The plot was begun with a consultation of water-rats, to each of whom altisonant [high-sounding] Greek names were given, after the plan of Homer — cake-stealer, gin-dreader, book-eater, ditch-lover, &c. The king began by describing a dream in which the water-prophet covered with slimy reeds appeared to him, foretelling that the delicious expanse of sweet-scented mud would soon dry up, and foreboding woes. Part of the warning was copied or paraphrased from the Sybil’s song to the Trojans in the ‘Æneid’ of what should happen when they reached Italy. The dream and warning, taken, I suppose, from Agamemnon’s to the Grecian chiefs, being communicated, the others entered into the debate what they should do, and it was agreed that, as the fates had decreed the drying up of the waters, they should migrate to a neighbouring sewer, and should destroy the house-rats, who consumed so much provender in the schoolroom, and who had usurped their rights.

One passage, in which a chief was described as a great map-eater, and having at one meal consumed Africa, Europe, Asia, America. and the Ocean, was admired as good specimen of pompous description of mighty deeds, on the first entrance of a hero in an epic poem. The verses ran to thirty-eight, and when done, there was great discussion whether I should dare show up such a thing. It was thought, however, a wondrous feat, till the second master, Mr. Ayling, a youth of nineteen, who heard of it, said, ‘I dare say it’s all nonsense and bad Latin.’ I was requested, in vindication, to let him see it before it went up to Dr. Bayley. To justify his own anticipation, he cut it up as much as he could, pointing out all the grammatical errors and one false quantity. Though he thus made many think light of it, and checked my growing vanity not a little, it of course had the effect of my correcting the lines, and rewriting a copy.

Literary ambitions quenched.

Dr. Bayley, when he saw it, was much surprised at the correctness of the Latin, and struck, more than he chose to admit to us, with the invention displayed in the whole thing. He told the class that it was such good Latin that I deserved great credit, but he did not wish them or me to send him up more mock-heroics. From this time I took it into my head that I should one day do great things in a literary way, but my ambition was quenched afterwards, by failing in carrying off any prize at Oxford.

A frog, depicted on the Archaic silver staters of Serifos (circa 530 BC).
More probings into the contradictions in the life of Sir Anthony Blunt may be read here:

*It should be added that the English belletrist, Geoffrey Madan (who won the most prestigious scholarship to Eton in 1907), earned a day’s holiday for the whole school by the excellence of his account of Eton written in Herodotean Greek.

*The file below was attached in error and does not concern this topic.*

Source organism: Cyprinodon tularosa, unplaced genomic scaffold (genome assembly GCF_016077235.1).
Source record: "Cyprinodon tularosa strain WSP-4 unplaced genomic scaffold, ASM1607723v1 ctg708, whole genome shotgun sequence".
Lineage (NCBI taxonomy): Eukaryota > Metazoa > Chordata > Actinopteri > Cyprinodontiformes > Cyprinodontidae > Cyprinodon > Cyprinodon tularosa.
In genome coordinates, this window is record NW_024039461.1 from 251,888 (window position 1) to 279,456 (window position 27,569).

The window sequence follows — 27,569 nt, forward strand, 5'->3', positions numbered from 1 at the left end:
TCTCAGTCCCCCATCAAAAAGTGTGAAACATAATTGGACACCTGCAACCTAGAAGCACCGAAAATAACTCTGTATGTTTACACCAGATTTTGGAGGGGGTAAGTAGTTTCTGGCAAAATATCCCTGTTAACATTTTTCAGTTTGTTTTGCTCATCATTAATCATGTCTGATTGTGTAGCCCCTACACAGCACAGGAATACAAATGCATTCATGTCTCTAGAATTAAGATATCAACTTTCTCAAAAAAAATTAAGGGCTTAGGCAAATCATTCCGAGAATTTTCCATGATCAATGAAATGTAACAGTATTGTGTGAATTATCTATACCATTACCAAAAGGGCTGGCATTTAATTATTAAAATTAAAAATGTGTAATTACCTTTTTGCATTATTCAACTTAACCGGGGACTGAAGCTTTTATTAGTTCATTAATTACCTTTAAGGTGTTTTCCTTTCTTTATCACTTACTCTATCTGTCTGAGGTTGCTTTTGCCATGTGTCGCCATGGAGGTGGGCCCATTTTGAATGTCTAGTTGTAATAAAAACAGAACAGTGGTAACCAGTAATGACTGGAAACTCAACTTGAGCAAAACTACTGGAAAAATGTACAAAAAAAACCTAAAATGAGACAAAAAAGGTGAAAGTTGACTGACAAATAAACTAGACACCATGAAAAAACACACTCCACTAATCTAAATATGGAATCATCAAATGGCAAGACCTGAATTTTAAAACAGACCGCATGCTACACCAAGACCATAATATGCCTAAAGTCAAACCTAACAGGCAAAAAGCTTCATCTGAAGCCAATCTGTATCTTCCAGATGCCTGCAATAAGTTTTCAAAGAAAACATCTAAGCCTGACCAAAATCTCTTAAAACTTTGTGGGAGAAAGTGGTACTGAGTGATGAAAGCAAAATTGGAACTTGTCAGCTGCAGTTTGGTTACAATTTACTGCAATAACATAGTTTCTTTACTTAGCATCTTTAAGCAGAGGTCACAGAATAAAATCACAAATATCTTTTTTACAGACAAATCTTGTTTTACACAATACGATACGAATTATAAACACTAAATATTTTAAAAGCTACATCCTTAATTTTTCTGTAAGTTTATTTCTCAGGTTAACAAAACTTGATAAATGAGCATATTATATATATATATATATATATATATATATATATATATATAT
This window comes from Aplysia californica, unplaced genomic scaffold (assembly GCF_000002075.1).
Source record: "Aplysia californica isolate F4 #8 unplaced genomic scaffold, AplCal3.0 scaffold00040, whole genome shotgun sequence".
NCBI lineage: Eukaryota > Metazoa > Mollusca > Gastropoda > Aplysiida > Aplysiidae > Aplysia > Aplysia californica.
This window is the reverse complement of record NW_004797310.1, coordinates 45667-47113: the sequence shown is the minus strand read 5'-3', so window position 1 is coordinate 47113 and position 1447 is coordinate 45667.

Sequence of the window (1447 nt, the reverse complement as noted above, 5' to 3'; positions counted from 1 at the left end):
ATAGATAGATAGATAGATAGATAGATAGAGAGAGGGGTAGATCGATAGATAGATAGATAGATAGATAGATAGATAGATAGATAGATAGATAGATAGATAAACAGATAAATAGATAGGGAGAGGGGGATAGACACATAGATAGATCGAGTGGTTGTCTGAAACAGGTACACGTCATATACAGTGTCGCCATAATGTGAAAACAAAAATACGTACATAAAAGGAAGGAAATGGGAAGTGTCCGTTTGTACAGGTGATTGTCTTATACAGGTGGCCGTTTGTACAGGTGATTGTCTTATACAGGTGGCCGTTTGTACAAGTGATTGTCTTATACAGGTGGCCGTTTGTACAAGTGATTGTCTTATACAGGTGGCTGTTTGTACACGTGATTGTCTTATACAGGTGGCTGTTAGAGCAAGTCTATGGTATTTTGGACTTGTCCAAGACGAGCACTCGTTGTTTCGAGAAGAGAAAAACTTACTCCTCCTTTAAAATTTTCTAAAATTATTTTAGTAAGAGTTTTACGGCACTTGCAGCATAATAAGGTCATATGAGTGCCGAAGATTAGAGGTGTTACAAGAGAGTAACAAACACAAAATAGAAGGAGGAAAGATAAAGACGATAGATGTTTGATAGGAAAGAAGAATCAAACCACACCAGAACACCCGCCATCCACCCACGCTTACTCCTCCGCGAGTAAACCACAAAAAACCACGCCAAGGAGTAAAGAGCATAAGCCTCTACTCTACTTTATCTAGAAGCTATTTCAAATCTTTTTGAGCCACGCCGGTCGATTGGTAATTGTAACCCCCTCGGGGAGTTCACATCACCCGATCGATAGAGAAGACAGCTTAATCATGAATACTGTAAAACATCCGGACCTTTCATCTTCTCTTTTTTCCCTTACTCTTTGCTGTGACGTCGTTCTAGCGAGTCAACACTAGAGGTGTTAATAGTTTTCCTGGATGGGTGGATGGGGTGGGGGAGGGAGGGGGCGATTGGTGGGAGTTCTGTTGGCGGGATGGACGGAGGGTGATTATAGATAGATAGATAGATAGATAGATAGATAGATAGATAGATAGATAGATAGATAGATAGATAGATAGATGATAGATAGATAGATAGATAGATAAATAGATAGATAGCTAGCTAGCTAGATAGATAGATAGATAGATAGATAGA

The Hexameter Challenge

Shortly before Christmas 2017 I hit upon a notion that the Sussex Exodus of Altisonant Rats might yet still be restored in spirit for the amusement of a later generation of budding Latinists. So, ever the completist (as I have admitted elsewhere), I tasked a number of Latin scholars around the world to re-imagine the achievement of the teenage Charles Lyell with their own versions of the opening verses from the boy’s mock-heroic epic.

On a whim, the actualisation of the Latin hexameter was prompted by an English couplet — of my own devising — composed of roughly hexametric dactylic lines. Yet, despite it comprising six metrical units, you’ll observe it’s lacking, in its sixth foot, the prescribed anceps of ideally two syllables.  
Oh woe the day that saw our Realm of Ooze undone, for Zeus a Drought has wrought                     to goad us rend old Foes: Tribes of the Netherworld whose Blood our Grudge long sought.
Nevertheless, I believed it conveyed the gist of young Charles’s intentions of 1812. What followed my ‘Hexameter Challenge’ was an extended period of instruction during which it was explained to me, in my innocence, that Latin hexameter — insofar as metre can be recognised by appearance — does not resemble the identifiable patterns of syllabic stress and intonation of classical prosodists composing in English, i.e. effectively five dactyls followed by the prescribed anceps of ideally two syllables:

dum-ditty | dum-ditty | dum-ditty | dum-ditty | dum-ditty| dum-dum 

Contrastingly, we learn, Latin hexameter permits any of the first four dactyls (one long syllable followed by two short syllables) of a line to be replaced with a spondee (two long or stressed syllables). However, the fifth foot is nearly always a dactyl, with the sixth foot an anceps, i.e., either a long-long (— —) or long-short (— ^). To accord with the art of recitation, the anceps is always treated as long to fill out the line.

Honours Board

The winning entry fulfilled admirably the specification to retrieve a schoolboy’s composition from over two centuries of oblivion. 

             Vae tibi dire dies! Nostrum ex uligine constans
             Imperium periit, nam Juppiter arida fecit
             Flumina ut antiquos stimulemur diripere hostes.
             Tartareas gentes quarum petiere cruorem
             Crimine nostra diu praecordia laesa doloso.

             Woe to thee, dreadful day! Our empire of swampyness 
             has perished, for Jupiter has made the flowings dry 
             so that we should be goaded into tearing ancient enemies asunder, 
             underworld peoples whose gore our innards have
             sought for a long time, affronted by a deceitful misdeed.

Using d for dactyl and s for spondee you'll see the first five feet of each line conform to the metrical rules described above, with the fifth foot, in each case, a dactyl in accordance with the fixed harmony of hexametric Latin verse.

             d d s s d
             d d s d d
             d s d s d
             d s s d d
             d d s d d

In this delightful Latin rendering we can recognise many familiar words, some still serviceable for flourishes of a more florid character in English prose: dire = fearful; cruor = gore; uliginous = slimy marshyness; arid flume = dried up channel; hostiles = enemies; perished empire, etc., so there is much that is pleasing to the uninitiated.

Regrettably, for purely etymological reasons (which many may consider irrationally idiosyncratic), a phrase from a rival submission to meet the Hexameter Challenge did not ‘make the final cut’ as we say . . . ‘tum periit Unctum regnum cunctum ariditate’. A worthy runner-up, but I preferred the uliginous characterisation of mud to its unctuosity! 

So, sorry, close but no cigar!

Catherine Eisner believes passionately in plot-driven suspense fiction, a devotion to literary craft that draws on studies in psychoanalytical criminology and psychoactive pharmacology to explore the dark side of motivation, and ignite plot twists with unexpected outcomes. Within these disciplines Eisner’s fictions seek to explore variant literary forms derived from psychotherapy and criminology to trace the traumas of characters in extremis. Compulsive recurring sub-themes in her narratives examine sibling rivalry, rivalrous cousinhood, pathological imposture, financial chicanery, and the effects of non-familial male pheromones on pubescence,